Initially, something about the launch of the Mate 60 Pro just doesn’t add up. The phone was released without any major announcements or teasers, yet it managed to receive an overwhelmingly positive response. So much so that Huawei has decided to increase its shipments by nearly 20% for the rest of the year, aiming to reach a respectable 6 million units.
To put these numbers into perspective, Huawei’s crown jewel last year, the Mate 50 Pro (yes, the one with no 5G connectivity in 2022), sold a disappointing 2.5 million units in the year after launch. The year before, in 2021, the Mate 40 Pro sold close to 6 million units. If things don’t go south, Huawei might be looking at ~12 million cumulative shipments for the Mate 60 Pro. In fact, the company plans on prepping around 15 million units for this newest flagship alone.
While this may seem like a really positive development on the surface, the company is still far from reaching the level of industry veterans. Huawei still hasn’t been able to pique the interest of the global consumer market the way they did in China, and for reference, Samsung’s S23 Ultra sold close to 38 million units in Europe alone. Even those are Samsung’s worst first-quarter sales figures in over a decade.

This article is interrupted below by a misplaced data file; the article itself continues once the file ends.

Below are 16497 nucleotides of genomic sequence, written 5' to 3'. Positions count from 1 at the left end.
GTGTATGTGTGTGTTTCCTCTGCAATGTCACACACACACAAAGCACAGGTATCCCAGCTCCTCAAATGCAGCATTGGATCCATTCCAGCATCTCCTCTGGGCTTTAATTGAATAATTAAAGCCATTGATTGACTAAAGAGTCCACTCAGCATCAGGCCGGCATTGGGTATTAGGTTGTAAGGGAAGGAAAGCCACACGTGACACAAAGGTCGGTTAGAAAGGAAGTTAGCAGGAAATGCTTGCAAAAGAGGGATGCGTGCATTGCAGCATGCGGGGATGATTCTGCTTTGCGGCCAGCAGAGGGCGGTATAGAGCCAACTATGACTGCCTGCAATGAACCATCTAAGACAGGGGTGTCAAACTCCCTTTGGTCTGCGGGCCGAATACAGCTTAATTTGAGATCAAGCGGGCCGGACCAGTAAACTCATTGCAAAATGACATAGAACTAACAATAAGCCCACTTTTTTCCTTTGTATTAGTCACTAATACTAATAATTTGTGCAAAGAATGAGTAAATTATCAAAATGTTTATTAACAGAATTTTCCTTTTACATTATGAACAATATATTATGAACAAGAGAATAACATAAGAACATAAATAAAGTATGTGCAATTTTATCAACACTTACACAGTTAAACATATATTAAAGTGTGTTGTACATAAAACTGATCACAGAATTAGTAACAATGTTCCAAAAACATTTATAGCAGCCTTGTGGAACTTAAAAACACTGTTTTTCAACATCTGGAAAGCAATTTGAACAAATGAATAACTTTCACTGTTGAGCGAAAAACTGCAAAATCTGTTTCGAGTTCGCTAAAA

Analysts predict that Huawei’s growth will be steady in the coming years. This year, they are expected to sell close to 38 million total smartphone units, which is a 65% YoY increase compared to 2022. In 2024, the situation is expected to become even better, with predictions closing in on 60 million total units, making it the “mobile phone brand with the most robust shipment growth momentum.“
As discussed on various platforms, it seems that the US ban has actually fueled Huawei’s drive for self-sufficiency, which is another reason for its popularity in China. People there see their phones as a source of pride and a symbol that outside intervention can’t hinder their company’s growth.
This is all we know for now, but rest assured that we will keep you updated as new information becomes available.
via: Ming-Chi Kuo